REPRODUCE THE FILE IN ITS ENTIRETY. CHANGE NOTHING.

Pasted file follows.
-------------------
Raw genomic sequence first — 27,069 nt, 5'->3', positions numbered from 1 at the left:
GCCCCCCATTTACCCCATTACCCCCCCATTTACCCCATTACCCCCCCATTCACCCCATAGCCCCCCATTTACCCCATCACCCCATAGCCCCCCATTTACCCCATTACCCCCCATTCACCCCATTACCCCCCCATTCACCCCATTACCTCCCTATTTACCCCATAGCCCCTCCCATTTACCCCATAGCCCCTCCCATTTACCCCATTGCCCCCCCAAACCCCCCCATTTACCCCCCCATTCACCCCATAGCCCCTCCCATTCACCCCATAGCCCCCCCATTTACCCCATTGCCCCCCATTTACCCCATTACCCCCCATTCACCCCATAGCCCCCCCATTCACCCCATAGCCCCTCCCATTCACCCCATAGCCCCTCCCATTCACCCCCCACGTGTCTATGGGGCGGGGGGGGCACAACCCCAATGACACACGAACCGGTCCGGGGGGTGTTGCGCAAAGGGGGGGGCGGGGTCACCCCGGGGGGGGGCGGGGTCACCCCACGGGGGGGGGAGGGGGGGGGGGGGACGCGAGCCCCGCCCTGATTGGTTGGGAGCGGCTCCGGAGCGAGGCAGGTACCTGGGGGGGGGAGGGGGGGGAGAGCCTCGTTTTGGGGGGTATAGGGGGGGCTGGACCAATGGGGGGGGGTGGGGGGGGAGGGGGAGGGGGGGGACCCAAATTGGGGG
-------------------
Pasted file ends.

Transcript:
Raw genomic sequence first — 27,069 nt, 5'->3', positions numbered from 1 at the left:
GCCCCCCATTTACCCCATTACCCCCCCATTTACCCCATTACCCCCCCATTCACCCCATAGCCCCCCATTTACCCCATCACCCCATAGCCCCCCATTTACCCCATTACCCCCCATTCACCCCATTACCCCCCCATTCACCCCATTACCTCCCTATTTACCCCATAGCCCCTCCCATTTACCCCATAGCCCCTCCCATTTACCCCATTGCCCCCCCAAACCCCCCCATTTACCCCCCCATTCACCCCATAGCCCCTCCCATTCACCCCATAGCCCCCCCATTTACCCCATTGCCCCCCATTTACCCCATTACCCCCCATTCACCCCATAGCCCCCCCATTCACCCCATAGCCCCTCCCATTCACCCCATAGCCCCTCCCATTCACCCCCCACGTGTCTATGGGGCGGGGGGGGCACAACCCCAATGACACACGAACCGGTCCGGGGGGTGTTGCGCAAAGGGGGGGGCGGGGTCACCCCGGGGGGGGGCGGGGTCACCCCACGGGGGGGGGAGGGGGGGGGGGGGACGCGAGCCCCGCCCTGATTGGTTGGGAGCGGCTCCGGAGCGAGGCAGGTACCTGGGGGGGGGAGGGGGGGGAGAGCCTCGTTTTGGGGGGTATAGGGGGGGCTGGACCAATGGGGGGGGGTGGGGGGGGAGGGGGAGGGGGGGGACCCAAATTGGGGG